Motivated by a sense of the carnivalesque, Ryan Mosley’s canvases offer up a surreal world of invented characters and rituals that are simultaneously archaic and futuristic. Mosley develops his theatrical subjects through a spontaneous approach to painting. “They appear on the canvas,” Mosley explains, “worked, reworked, painted over, feeding on mistakes. They exude the feeling that the characters are having a conversation, or are on stage during a performance. The process is quite organic: sometimes it starts with an idea for narrative, then sometimes, according to the process of the painting, the narrative arrives.” In Emperor Butterfly this layering of drawing with a paint brush and painterly gestures resolves as a figure with multiple limbs. “It’s like a pseudo religious character or a mythic anthropomorphic figure,” Mosley describes, “like a butterfly, or chrysalis transforming. The butterfly motif is also like an authoritative stamp.”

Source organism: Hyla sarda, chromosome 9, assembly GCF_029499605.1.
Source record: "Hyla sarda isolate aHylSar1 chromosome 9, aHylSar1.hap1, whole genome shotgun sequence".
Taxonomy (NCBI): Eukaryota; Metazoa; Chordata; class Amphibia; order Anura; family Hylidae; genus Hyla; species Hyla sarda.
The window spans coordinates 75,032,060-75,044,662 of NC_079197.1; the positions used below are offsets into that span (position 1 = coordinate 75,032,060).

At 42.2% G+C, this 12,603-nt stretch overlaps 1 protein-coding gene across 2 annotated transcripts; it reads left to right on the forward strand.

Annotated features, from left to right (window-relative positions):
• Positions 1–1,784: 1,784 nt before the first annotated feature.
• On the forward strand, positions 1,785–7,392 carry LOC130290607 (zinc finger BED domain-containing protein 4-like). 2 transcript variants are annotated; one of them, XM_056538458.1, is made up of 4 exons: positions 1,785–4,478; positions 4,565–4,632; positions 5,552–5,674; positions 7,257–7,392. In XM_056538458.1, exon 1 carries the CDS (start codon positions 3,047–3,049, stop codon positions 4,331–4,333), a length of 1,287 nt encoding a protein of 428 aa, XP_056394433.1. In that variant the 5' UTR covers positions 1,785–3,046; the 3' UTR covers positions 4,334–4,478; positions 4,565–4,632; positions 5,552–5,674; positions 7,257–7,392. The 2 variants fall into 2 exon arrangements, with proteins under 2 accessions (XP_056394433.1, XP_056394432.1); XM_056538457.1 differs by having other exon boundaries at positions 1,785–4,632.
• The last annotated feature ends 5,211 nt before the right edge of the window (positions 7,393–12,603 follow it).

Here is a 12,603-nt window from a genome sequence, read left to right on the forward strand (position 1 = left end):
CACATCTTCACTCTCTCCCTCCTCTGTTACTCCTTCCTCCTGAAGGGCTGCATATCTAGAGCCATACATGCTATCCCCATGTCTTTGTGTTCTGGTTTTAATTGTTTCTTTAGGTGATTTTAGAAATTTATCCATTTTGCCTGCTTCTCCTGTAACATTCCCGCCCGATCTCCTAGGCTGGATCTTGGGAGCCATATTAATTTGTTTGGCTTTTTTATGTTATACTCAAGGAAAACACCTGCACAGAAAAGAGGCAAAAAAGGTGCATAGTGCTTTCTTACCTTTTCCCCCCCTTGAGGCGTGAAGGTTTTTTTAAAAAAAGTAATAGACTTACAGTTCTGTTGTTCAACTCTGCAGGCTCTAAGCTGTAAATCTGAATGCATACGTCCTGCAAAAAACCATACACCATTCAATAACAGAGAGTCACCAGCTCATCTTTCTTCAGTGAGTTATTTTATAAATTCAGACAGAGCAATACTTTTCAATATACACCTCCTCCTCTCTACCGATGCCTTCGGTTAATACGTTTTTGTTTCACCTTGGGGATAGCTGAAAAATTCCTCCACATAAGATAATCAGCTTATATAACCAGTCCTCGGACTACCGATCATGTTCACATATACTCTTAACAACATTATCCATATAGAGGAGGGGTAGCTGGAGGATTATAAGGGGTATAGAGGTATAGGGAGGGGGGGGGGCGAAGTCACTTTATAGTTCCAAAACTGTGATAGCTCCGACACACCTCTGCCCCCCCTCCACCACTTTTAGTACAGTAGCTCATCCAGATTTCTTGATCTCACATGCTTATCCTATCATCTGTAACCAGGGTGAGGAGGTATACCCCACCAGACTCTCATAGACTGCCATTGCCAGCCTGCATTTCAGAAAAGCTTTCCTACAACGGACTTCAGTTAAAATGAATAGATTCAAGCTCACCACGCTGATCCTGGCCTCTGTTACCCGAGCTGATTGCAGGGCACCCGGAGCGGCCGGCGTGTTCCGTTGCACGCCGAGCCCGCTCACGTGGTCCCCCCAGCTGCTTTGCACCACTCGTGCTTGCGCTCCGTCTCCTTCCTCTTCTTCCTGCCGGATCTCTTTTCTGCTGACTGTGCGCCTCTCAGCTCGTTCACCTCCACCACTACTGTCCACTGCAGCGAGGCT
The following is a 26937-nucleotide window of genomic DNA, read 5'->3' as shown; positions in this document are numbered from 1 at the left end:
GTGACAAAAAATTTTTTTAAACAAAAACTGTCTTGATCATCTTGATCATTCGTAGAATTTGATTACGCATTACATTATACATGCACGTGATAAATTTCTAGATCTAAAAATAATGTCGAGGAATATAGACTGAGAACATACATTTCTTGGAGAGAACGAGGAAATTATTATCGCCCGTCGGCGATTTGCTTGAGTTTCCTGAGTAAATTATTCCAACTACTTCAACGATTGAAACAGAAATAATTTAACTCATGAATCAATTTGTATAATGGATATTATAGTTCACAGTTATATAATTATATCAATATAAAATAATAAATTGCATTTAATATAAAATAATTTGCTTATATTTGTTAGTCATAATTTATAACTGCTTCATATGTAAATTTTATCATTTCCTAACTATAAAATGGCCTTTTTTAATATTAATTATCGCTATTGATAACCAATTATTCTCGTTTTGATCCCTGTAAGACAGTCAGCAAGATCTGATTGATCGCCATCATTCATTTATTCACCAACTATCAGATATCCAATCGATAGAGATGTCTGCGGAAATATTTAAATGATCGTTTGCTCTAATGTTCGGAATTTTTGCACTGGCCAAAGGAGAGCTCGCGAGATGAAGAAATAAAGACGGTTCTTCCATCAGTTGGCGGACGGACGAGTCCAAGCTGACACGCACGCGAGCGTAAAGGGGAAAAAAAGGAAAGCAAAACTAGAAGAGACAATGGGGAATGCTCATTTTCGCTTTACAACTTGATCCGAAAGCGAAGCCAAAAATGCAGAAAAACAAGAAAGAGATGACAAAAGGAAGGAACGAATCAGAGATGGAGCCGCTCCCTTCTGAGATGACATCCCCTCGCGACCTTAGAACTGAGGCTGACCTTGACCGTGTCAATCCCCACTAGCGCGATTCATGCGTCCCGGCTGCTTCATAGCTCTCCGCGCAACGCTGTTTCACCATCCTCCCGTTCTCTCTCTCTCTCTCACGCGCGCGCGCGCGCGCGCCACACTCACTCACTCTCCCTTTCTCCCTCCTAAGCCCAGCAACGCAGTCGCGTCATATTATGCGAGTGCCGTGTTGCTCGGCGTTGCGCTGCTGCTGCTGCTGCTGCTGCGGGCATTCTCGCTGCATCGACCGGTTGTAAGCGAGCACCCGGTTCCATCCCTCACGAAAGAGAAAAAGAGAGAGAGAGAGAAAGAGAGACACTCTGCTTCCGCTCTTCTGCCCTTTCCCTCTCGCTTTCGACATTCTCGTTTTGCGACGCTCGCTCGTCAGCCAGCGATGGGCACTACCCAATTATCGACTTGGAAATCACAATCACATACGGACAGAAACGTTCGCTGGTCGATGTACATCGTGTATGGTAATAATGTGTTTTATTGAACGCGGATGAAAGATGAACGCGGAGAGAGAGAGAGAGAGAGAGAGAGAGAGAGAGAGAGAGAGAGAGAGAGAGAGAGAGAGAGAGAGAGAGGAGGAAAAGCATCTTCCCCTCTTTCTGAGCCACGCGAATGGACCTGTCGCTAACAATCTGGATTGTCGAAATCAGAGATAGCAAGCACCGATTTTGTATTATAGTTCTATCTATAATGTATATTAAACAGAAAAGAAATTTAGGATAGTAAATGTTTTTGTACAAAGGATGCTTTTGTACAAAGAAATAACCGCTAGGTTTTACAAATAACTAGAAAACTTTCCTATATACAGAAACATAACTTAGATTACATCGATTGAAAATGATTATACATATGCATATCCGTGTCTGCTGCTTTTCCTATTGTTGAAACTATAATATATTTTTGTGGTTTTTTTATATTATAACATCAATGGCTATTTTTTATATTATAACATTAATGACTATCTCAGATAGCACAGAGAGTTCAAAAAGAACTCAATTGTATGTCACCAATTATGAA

When Mosley was studying art he worked as a security guard at The National Gallery; his days spent surrounded by the works of old masters became a key inspiration for his practice. “I like the fact that passages in art history can sometimes fool you. Characters become almost timeless, like looking at painting from the 13th century which could have been painted yesterday,” Mosley says. “George and The Dragon is based on a Bermejo painting. I guess the artist didn’t know what he was dealing with first hand, in the way of visualising part of the subject? So he alludes to an idea of what might look like a rendition of evil, a dragon, demon, Lucifer. Our idea of a modern dragon might be like that on the Welsh flag, but it could be something else. My George And The Dragon could be more akin to a pub sign of the same name. I like these different historical readings, and use my own narratives in paintings. The diamond formation in the costumes used to be called the ‘devil’s cloth’; if you were slightly kooky or a bit crazy you’d wear this. We now associate this with a harlequin or court jester; it’s like a uniform for the mentally ill.”